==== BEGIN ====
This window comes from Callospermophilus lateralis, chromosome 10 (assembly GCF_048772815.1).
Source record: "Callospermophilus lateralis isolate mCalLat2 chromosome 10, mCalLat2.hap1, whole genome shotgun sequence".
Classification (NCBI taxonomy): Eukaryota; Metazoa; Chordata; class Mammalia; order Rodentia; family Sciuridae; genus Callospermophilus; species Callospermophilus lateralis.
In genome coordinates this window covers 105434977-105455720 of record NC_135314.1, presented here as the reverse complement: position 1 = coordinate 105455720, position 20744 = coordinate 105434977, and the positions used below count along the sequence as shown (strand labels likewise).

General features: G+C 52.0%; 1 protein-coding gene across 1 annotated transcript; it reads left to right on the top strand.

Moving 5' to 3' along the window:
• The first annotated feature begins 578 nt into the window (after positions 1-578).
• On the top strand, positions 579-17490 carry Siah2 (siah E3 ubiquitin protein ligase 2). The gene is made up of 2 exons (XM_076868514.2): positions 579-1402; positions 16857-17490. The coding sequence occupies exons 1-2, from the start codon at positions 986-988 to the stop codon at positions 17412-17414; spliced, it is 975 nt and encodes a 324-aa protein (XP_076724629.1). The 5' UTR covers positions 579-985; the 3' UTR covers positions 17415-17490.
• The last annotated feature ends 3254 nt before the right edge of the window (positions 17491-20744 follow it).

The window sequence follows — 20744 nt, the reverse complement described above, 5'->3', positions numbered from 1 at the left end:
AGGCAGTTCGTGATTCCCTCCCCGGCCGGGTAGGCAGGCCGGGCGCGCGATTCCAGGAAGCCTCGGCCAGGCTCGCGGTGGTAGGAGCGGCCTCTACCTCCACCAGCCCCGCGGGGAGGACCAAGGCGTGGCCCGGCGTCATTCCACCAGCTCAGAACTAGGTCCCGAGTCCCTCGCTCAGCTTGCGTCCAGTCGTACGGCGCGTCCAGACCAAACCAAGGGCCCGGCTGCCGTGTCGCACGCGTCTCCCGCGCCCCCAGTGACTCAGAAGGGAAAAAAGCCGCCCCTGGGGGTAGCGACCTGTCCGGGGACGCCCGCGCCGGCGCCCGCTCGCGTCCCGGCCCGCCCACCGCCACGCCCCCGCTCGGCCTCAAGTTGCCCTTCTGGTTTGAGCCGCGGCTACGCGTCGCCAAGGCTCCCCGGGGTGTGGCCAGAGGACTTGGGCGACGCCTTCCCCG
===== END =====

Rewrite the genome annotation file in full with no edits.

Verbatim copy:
This window comes from Callospermophilus lateralis, chromosome 10 (assembly GCF_048772815.1).
Source record: "Callospermophilus lateralis isolate mCalLat2 chromosome 10, mCalLat2.hap1, whole genome shotgun sequence".
Classification (NCBI taxonomy): Eukaryota; Metazoa; Chordata; class Mammalia; order Rodentia; family Sciuridae; genus Callospermophilus; species Callospermophilus lateralis.
In genome coordinates this window covers 105434977-105455720 of record NC_135314.1, presented here as the reverse complement: position 1 = coordinate 105455720, position 20744 = coordinate 105434977, and the positions used below count along the sequence as shown (strand labels likewise).

General features: G+C 52.0%; 1 protein-coding gene across 1 annotated transcript; it reads left to right on the top strand.

Moving 5' to 3' along the window:
• The first annotated feature begins 578 nt into the window (after positions 1-578).
• On the top strand, positions 579-17490 carry Siah2 (siah E3 ubiquitin protein ligase 2). The gene is made up of 2 exons (XM_076868514.2): positions 579-1402; positions 16857-17490. The coding sequence occupies exons 1-2, from the start codon at positions 986-988 to the stop codon at positions 17412-17414; spliced, it is 975 nt and encodes a 324-aa protein (XP_076724629.1). The 5' UTR covers positions 579-985; the 3' UTR covers positions 17415-17490.
• The last annotated feature ends 3254 nt before the right edge of the window (positions 17491-20744 follow it).

The window sequence follows — 20744 nt, the reverse complement described above, 5'->3', positions numbered from 1 at the left end:
AGGCAGTTCGTGATTCCCTCCCCGGCCGGGTAGGCAGGCCGGGCGCGCGATTCCAGGAAGCCTCGGCCAGGCTCGCGGTGGTAGGAGCGGCCTCTACCTCCACCAGCCCCGCGGGGAGGACCAAGGCGTGGCCCGGCGTCATTCCACCAGCTCAGAACTAGGTCCCGAGTCCCTCGCTCAGCTTGCGTCCAGTCGTACGGCGCGTCCAGACCAAACCAAGGGCCCGGCTGCCGTGTCGCACGCGTCTCCCGCGCCCCCAGTGACTCAGAAGGGAAAAAAGCCGCCCCTGGGGGTAGCGACCTGTCCGGGGACGCCCGCGCCGGCGCCCGCTCGCGTCCCGGCCCGCCCACCGCCACGCCCCCGCTCGGCCTCAAGTTGCCCTTCTGGTTTGAGCCGCGGCTACGCGTCGCCAAGGCTCCCCGGGGTGTGGCCAGAGGACTTGGGCGACGCCTTCCCCG